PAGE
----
Why do our organisations too often lack vibrancy, engagement and the sort of dynamics necessary to stay agile in our turbulent markets? What leadership qualities actually drive our businesses forwards?
Admittedly these questions are too complex to answer in a simple sentence. Hence, let me shed light on the crucial leadership aspects that no business should dare neglect.
We live in a time where it is now recognised that an individual, especially a leader, whose responsibility it is to drive up the business cannot pull off viable solutions all by themselves. However, this was not always the case and the idea of hero fixing and tackling all issues that your business faced on your own was widespread. It was the theory of the ‘Great Man‘, that Thomas Carlyle, a writer, teacher, and celebrity of his time, popularised in the 1840s. Some 170 years, several outdated ideas later we acknowledge that those times are fortunately over. Today we have started to understand that we depend on each other more than ever before in human history - the complexities of our business world brings with it the need for higher degrees of diversity and, in parallel, of interconnectivity - thus creating the following dilemmas: Firstly, we cannot advance and build on past victories without reaching out to others. And secondly, business leaders cannot just take a lone decision without running into a higher risk of failure.
With this realisation, that despite new challenges close and trustful collaboration is essential in today’s world, we need to strengthen the mindset that we cannot just develop ourselves in isolation. We need to think beyond ourselves and take responsibility for helping others to develop, as well. This is what collaboration is all about: Collective learning, building together a culture that focuses on mutual learning and growing a common understanding for our complex business challenges.
Helping others to grow their potential is the single most important quality a leader can develop to become effective in the long run, not just for a few quarterly wins. A set of distinct skills are required to live up to this kind of mindset – let me share two of them:
What must a leader do?
First, a leader must master the skill of accompanying others on the job. This skill is very different from coaching or mentoring, as it takes judgment when to provide support. For instance, when a direct report or colleague is in the middle of being stretched by a challenge and during such crucial learning episodes, accompaniment allows for instant feedback, reflecting a fresh experience, asking for advice or simply sharing first impressions of the situation. It allows for learning while being in the flow of performing, similar to a sparring partner in the field of sports.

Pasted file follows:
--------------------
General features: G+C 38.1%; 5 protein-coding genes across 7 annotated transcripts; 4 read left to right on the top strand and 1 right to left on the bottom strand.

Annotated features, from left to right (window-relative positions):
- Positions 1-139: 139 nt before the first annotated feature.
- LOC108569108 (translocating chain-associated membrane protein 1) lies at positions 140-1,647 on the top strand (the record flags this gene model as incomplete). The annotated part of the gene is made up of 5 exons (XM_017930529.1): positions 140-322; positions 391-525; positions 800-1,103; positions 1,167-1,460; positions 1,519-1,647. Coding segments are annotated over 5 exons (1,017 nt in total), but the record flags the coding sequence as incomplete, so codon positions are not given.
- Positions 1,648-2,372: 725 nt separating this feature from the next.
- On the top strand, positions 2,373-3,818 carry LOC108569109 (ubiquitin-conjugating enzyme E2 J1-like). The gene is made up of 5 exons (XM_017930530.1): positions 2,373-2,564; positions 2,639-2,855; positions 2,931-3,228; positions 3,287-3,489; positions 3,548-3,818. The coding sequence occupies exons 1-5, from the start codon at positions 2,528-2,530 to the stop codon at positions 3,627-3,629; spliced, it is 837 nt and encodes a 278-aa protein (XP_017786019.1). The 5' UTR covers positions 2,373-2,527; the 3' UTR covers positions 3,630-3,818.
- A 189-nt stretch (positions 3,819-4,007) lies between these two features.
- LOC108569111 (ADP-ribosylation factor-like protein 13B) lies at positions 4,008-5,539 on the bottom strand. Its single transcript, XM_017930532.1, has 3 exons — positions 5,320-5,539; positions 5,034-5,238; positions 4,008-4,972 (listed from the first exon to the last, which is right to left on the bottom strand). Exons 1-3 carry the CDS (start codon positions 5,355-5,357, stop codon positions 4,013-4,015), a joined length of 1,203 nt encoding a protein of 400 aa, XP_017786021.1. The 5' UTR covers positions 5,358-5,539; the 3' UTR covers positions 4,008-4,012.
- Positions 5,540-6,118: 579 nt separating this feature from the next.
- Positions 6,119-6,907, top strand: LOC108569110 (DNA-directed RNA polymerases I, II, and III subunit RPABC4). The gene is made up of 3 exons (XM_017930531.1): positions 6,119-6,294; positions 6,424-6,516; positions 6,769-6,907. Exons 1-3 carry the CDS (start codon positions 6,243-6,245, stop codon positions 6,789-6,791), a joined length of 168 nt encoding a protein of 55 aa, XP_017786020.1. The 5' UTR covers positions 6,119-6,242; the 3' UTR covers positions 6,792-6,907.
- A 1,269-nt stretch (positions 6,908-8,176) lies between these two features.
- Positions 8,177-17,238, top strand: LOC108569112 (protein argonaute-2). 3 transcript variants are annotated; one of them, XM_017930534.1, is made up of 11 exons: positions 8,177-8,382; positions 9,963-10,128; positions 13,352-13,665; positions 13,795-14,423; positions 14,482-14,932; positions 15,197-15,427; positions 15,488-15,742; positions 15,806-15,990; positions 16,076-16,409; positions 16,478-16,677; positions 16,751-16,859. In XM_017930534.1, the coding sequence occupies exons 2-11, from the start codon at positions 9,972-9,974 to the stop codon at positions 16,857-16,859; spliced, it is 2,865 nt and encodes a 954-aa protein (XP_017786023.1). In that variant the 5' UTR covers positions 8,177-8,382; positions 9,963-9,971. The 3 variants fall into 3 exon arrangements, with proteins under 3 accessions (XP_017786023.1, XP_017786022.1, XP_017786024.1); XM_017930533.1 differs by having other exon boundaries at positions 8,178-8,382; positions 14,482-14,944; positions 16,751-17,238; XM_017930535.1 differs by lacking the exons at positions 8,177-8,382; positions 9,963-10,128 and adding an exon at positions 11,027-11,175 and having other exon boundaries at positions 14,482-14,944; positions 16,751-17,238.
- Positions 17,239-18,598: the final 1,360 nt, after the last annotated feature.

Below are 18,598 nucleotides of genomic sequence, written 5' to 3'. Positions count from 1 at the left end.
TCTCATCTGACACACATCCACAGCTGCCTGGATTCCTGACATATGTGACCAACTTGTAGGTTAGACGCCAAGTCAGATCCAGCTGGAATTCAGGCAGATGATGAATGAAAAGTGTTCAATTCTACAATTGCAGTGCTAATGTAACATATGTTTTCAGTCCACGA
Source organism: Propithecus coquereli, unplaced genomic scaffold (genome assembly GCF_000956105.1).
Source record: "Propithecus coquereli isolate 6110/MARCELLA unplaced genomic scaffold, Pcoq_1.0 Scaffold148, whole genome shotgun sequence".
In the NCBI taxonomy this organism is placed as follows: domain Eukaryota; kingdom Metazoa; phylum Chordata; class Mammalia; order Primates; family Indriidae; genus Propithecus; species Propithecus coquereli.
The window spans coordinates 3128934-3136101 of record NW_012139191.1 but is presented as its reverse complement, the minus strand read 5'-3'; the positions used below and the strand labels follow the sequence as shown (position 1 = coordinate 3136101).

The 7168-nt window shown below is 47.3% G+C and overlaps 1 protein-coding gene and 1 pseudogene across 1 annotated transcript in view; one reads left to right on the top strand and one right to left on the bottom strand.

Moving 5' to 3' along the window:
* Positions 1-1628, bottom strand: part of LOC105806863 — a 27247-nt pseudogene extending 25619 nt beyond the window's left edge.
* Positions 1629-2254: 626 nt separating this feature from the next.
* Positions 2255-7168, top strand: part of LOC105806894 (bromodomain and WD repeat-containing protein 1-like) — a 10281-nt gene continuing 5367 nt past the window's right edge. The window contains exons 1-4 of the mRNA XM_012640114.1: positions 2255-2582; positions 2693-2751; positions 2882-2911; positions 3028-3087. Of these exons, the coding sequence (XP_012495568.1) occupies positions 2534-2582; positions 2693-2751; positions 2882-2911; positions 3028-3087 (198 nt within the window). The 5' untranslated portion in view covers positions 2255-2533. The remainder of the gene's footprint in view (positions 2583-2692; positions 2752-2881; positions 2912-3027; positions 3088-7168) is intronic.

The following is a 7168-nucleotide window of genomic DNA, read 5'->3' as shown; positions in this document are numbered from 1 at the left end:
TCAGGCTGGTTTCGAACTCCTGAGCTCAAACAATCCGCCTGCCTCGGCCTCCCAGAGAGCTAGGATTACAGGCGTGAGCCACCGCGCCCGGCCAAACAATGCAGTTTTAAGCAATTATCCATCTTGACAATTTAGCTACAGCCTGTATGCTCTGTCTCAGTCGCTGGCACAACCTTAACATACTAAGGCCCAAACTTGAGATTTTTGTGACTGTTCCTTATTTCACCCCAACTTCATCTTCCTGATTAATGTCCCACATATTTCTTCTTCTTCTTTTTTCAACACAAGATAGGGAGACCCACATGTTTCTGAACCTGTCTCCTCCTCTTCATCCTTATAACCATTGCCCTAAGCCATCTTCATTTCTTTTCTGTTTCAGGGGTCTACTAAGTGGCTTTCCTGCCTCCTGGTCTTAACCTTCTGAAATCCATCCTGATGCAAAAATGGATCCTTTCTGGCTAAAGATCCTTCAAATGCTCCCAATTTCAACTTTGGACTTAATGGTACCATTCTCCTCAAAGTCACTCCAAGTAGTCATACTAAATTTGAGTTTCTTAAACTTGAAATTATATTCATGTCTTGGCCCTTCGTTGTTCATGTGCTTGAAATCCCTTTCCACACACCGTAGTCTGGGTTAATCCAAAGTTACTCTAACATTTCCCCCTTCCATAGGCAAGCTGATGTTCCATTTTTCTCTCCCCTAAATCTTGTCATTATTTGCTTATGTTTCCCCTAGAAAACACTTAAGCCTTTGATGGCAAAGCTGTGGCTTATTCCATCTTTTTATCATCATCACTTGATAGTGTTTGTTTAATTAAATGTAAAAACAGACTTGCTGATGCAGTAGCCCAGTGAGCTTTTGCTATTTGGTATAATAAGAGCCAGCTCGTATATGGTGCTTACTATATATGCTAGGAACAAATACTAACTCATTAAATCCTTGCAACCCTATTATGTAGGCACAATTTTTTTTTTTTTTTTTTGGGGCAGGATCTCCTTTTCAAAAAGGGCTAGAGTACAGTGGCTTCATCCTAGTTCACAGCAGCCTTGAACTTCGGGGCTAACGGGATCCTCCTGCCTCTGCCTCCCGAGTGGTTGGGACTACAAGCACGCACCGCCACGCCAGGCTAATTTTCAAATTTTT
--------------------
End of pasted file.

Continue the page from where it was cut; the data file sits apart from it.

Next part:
Second, sometimes a person needs to be empowered to start moving outside her comfort zone. One corresponding skill to learn is how to entrust a person by making him or she feel that they are an integral part of the bigger picture. This requires one to sincerely believe that the person can accomplish the task as well as or even better than oneself. It rests on the trust that the other will see this as an opportunity to live up to it. It can inspire a person to be more courageous and try out new things, new approaches, and new behaviors. Thereby, empowering the person to develop further.
A best-practice approach I often use to develop the people in organisations is to make them ask each other two distinct questions: First, what can I do to enable you to do your job even better? Second, how can you support me in doing my job even better? I often observe quite fruitful conversations through these triggering questions and they have a transformative effect in at least two ways: They tend to turn one’s attention to the fact, that our individual performances may not be sufficient if we can’t rely on others’ help. Moreover, it makes us realise that we are all sitting in the same boat – as a team, a business organisation, a country and as part of the human family.
Together we can always gain far more than to be subject to the illusion that we can be independent of all else. Today, leaders are advised to swiftly learn how to spur collaboration, mutually grow potential across the lines and embrace a mindset that allows for vibrant and agile corporate community cultures to emerge. This is one of the main challenges of our time.